Since 1996 Volume XXI


Al Rocheleau



Al Rocheleau’s work has appeared in more than fifty publications in the U.S., Canada, U.K., France, Austria, and Poland. Journals include Confrontation, Van Gogh’s Ear, PoetryMagazine, Haight Ashbury Literary Journal, Pennsylvania English, Illuminations, Nedge (with Edwin Honig), CHB Anthology # 3 (with Peter Meinke),Slant, Ship of Fools, Pig Iron, Outerbridge, Iodine Poetry Journal, Nebo, Sahara, Revelry, and Poetry Salzburg Review (with Virgil Suarez). In 2004, he received the Thomas Burnett Swann Poetry Prize, offered by the Gwendolyn Brooks Writers’ Association. A manual, On Writing Poetry: For Poets Made as Well as Born, was published by Shantih Press in 2010. In 2012, he founded and still directs the Twelve Chairs Advanced Poetry Seminars, a 180-hour, 30-seminar program available to private students of all ages. The program offers full scholarships to high school students, and it is accredited by the Florida State Poets Association. A Massachusetts native, Al has lived for more than thirty years in Orlando, Florida with his wife and family.


After the tears
the impostor, now gone for hours
and reliable as a bad suitor,
has no claim here.

I am the sun.
And I am striking
for a new dignity. 
I beat the signals out
electric in long waves, a lasso
of worlds.

The song banks off Martian moons,
sets them to billiards.
If there are accountants there,
they weigh the profit and loss.

Thick men of Jupiter
roll in their beds. Hot ones
of Mercury bounce their wives
like basketballs,
bang their heads.

The Uranians walk
in a fog to castanets
and shakers, 
hum a kind of soca.

Saturn senses it is not the time
to be just beautiful;
Neptune abstains, of course.
So to hell with Neptune. 

Venus, aligned with my attitude
in the night sky under
canopy and screen
winks its understanding.

Copernicus was right.
I am right.
We agree to disagree,
that cliché of bygones sailing
in the ether, 
unreflecting in our trance,
satellites of radiance 



I would like to think
a world could be devised
that would undo
the doing that hurts and defiles.

Measured by a calculus of second chances,
a life where reversal balances 
the forward frenzy,
the dash
to a pool of no water.

Take this whiskey
and this glass.

Having fumbled it
to the fanfare of gravity,
and just beyond the pity of my clamber
it shatters on the floor.

I am left undrunk, unnumb.
It too.
All we were counting on 
seeping into a floorboard,
cutting the bare heel
of next September.

A world, rather, that could
expunge regret and sadness,
that was not always devolving
into chaos and the misfortune of an audience,
shards that recrystallized as a talisman,
drink that shimmers brownly golden
of reverie, a mouth to return it to,
bottle to re-cork,
a letter to evaporate hints of rain,
a chance to understand, to remind,
to revel, to float in the interminable
sea of warm content, to define
love with gesture and confidence,
to anticipate, to hope,
to breathe and know that one is breathing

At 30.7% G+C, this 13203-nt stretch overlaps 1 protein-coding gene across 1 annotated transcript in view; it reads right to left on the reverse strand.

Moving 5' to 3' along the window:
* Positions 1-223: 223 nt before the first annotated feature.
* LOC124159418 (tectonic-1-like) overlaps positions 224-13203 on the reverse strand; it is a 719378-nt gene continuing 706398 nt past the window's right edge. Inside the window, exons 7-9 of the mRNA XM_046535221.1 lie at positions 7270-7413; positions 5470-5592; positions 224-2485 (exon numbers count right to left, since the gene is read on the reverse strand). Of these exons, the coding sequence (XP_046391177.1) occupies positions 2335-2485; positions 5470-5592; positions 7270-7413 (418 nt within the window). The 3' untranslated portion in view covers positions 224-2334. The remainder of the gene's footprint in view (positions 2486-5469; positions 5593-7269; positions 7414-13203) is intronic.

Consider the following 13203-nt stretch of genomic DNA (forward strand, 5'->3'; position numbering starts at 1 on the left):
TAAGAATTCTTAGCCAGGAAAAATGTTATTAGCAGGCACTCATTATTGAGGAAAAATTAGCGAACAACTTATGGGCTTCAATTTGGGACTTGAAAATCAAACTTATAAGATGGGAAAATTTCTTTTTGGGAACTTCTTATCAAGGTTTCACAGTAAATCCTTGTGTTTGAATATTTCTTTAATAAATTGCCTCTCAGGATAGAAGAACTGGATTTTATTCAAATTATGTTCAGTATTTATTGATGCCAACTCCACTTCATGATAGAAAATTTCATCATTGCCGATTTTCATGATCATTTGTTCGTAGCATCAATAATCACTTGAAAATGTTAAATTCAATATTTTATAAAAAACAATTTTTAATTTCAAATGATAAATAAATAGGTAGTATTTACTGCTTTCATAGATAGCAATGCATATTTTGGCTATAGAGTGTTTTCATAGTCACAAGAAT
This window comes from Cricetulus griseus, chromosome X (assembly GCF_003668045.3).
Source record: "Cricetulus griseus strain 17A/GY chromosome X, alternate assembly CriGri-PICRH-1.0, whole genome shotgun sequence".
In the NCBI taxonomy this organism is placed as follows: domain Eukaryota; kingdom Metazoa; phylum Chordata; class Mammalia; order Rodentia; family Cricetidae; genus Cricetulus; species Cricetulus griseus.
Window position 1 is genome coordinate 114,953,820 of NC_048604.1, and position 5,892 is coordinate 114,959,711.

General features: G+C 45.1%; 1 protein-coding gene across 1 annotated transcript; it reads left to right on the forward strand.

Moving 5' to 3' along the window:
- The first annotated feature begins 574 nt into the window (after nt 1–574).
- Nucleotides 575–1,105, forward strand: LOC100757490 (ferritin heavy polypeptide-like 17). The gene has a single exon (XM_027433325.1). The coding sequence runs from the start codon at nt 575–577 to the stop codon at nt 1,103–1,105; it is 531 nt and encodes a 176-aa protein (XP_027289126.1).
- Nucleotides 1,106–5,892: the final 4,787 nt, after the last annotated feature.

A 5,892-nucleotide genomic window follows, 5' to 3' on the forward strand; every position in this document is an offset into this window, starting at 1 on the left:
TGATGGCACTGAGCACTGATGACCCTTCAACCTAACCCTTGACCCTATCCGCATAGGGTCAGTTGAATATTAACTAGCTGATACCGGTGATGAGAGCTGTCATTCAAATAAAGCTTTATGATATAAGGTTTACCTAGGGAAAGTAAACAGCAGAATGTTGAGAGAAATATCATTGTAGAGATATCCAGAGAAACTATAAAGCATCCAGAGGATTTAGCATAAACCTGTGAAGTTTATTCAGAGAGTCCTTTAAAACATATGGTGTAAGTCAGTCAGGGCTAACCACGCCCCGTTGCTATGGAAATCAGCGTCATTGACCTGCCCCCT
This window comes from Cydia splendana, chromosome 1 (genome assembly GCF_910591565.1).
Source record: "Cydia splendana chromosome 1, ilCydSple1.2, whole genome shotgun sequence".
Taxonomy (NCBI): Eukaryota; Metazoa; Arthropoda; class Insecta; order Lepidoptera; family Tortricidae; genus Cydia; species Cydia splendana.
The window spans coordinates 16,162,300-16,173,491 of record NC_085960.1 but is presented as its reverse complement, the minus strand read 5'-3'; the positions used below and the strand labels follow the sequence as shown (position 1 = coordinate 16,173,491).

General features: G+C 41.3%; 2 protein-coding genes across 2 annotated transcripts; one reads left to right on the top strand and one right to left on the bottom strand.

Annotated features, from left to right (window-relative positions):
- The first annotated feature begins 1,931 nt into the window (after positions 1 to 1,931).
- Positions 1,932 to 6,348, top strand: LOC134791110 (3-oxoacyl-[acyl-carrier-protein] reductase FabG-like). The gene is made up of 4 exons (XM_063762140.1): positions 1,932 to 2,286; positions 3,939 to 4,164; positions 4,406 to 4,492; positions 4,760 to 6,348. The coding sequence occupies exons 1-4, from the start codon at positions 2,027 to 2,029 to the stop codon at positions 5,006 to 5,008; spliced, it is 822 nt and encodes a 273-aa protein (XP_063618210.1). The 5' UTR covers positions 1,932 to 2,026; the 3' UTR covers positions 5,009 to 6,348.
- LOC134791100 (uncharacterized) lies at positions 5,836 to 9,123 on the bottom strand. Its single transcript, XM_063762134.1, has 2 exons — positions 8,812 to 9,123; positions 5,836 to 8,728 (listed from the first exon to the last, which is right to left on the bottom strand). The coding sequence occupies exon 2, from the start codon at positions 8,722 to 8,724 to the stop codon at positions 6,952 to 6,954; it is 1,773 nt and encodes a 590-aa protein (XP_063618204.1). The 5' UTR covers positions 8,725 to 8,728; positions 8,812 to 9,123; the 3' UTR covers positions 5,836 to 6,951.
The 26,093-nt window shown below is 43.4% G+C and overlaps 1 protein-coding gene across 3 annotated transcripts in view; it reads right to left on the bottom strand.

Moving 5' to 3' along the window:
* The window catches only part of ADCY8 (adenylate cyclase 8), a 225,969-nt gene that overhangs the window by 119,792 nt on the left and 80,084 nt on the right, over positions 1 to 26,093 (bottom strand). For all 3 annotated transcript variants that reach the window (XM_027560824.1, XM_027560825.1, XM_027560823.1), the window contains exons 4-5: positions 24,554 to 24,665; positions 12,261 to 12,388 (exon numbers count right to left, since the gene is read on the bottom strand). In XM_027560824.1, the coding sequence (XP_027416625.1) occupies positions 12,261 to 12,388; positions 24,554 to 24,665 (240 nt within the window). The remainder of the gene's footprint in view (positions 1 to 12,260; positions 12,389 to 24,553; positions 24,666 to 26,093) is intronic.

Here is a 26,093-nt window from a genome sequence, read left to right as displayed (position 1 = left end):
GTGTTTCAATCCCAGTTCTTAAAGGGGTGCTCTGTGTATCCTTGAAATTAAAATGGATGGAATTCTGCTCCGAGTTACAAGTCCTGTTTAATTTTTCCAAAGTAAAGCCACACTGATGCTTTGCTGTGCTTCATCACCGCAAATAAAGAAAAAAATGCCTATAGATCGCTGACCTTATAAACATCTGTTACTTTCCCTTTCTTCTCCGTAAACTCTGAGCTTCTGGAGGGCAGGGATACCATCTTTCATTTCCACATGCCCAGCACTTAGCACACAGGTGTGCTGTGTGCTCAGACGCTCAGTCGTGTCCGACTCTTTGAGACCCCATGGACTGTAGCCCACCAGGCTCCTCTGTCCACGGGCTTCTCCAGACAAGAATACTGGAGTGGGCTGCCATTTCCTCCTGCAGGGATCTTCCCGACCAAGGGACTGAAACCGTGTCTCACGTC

in the sextant of eyes,
to tell time “stay awhile,” or at least,
for God’s sake, countenance


“People like me ought to be burned at the stake.”
— P.G.

He had an obsession
with blue eyes,
ate only rice, tinned peaches
and stale bread,
hated Jews, blacks, Latins
anything not of Nordic, pale flesh;
had violent childhood relations
with his mother
(she whipped him regularly)
so he grew to be a sadist
and a masochist
whose greatest pleasure lay
in giving and receiving
intense pain. 
He wanted to have children
(had none, fortunately)
so that he could beat them.

And yet

he wrote hundreds 
of the dreamiest transcriptions of the masters—
Bach, Debussy, plainsong and chorales,
the handbook of English centuries,
its landings airy,
languid, sentimental 
as a thrush on sweet-pea; his “Danny Boy” alone
provoked weeping from
usurers, the deft piano
evoking crestfalls
of Irish rainbows, Scotch heather,
the breakers 
of the Northern reef.

So how can it be
that cornflowers
and chrysanthemums grow
from the shit of humanity,
the smell of sweet hope
shined and rinsed
on pointed staves of 
a saned and manicured

Play on. Aaaaah.
Worry of it all tomorrow
in the parlors, playrooms,
conceptions of
our vanity.


I believe the desolate angels wait
at edge of our calamity, poised, preening
to wax their wing upon our waning light
and soar at last, to the last of everything.

Old guardians, kicked beyond this scene
draw lots for the next few unencumbered souls
that fill the offspring newly sprung from water
to a warm pink vase, with a card of offering.

Gabriel, horned and Azrael, his broken lute
a-strumming form the yanyin of embrace,
the death of life and lost in life’s place
another living name, a new forgiving.


Persephone hugs her Hades’ neck at tea 
secure in dank Rubbermaid surroundings, her coming-
out notice and school plays trunked and mortified,
curling at the edges, the persistent hyacinth weeds

clipped from stoop and step to the ramp of the Lethe,
wellworn hands that dig with a suicide dagger,
with point lost (or clearly forgotten) just to keep
these walks of Forever very, very clean—

it’s better to pocket sorrow, settle, agree—
query the widows who stumble on stubble-filled streets 
out of Ilium, or she, half-mortal mother of a dead 
bastard son, who’ll say “This was my Achilles— ask me.


Mary Barnet


Grace Cavalieri

Joan Gelfand

Janet Brennan